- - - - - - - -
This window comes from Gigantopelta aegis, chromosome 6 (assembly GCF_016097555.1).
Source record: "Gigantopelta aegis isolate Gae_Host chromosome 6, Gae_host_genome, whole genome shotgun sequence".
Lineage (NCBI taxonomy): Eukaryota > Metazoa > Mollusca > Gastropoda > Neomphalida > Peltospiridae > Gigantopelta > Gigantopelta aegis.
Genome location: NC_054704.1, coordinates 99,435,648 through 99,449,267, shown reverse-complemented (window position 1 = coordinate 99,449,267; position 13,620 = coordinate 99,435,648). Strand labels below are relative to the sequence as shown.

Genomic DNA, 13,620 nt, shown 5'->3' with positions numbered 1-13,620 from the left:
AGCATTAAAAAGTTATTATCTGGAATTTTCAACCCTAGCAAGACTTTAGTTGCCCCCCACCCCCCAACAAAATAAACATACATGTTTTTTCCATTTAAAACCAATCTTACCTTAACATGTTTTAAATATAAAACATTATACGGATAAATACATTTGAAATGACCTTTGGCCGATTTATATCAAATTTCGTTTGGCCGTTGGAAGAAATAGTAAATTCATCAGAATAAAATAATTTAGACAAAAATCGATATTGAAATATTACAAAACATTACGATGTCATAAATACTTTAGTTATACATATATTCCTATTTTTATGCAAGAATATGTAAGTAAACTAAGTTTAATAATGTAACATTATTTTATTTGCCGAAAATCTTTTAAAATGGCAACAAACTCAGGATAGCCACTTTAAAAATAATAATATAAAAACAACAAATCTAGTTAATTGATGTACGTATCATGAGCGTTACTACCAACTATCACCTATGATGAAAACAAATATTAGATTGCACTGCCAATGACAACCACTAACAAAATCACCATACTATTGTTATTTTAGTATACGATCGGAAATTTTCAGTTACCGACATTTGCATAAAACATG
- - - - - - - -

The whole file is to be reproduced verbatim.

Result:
This window comes from Gigantopelta aegis, chromosome 6 (assembly GCF_016097555.1).
Source record: "Gigantopelta aegis isolate Gae_Host chromosome 6, Gae_host_genome, whole genome shotgun sequence".
Lineage (NCBI taxonomy): Eukaryota > Metazoa > Mollusca > Gastropoda > Neomphalida > Peltospiridae > Gigantopelta > Gigantopelta aegis.
Genome location: NC_054704.1, coordinates 99,435,648 through 99,449,267, shown reverse-complemented (window position 1 = coordinate 99,449,267; position 13,620 = coordinate 99,435,648). Strand labels below are relative to the sequence as shown.

Genomic DNA, 13,620 nt, shown 5'->3' with positions numbered 1-13,620 from the left:
AGCATTAAAAAGTTATTATCTGGAATTTTCAACCCTAGCAAGACTTTAGTTGCCCCCCACCCCCCAACAAAATAAACATACATGTTTTTTCCATTTAAAACCAATCTTACCTTAACATGTTTTAAATATAAAACATTATACGGATAAATACATTTGAAATGACCTTTGGCCGATTTATATCAAATTTCGTTTGGCCGTTGGAAGAAATAGTAAATTCATCAGAATAAAATAATTTAGACAAAAATCGATATTGAAATATTACAAAACATTACGATGTCATAAATACTTTAGTTATACATATATTCCTATTTTTATGCAAGAATATGTAAGTAAACTAAGTTTAATAATGTAACATTATTTTATTTGCCGAAAATCTTTTAAAATGGCAACAAACTCAGGATAGCCACTTTAAAAATAATAATATAAAAACAACAAATCTAGTTAATTGATGTACGTATCATGAGCGTTACTACCAACTATCACCTATGATGAAAACAAATATTAGATTGCACTGCCAATGACAACCACTAACAAAATCACCATACTATTGTTATTTTAGTATACGATCGGAAATTTTCAGTTACCGACATTTGCATAAAACATG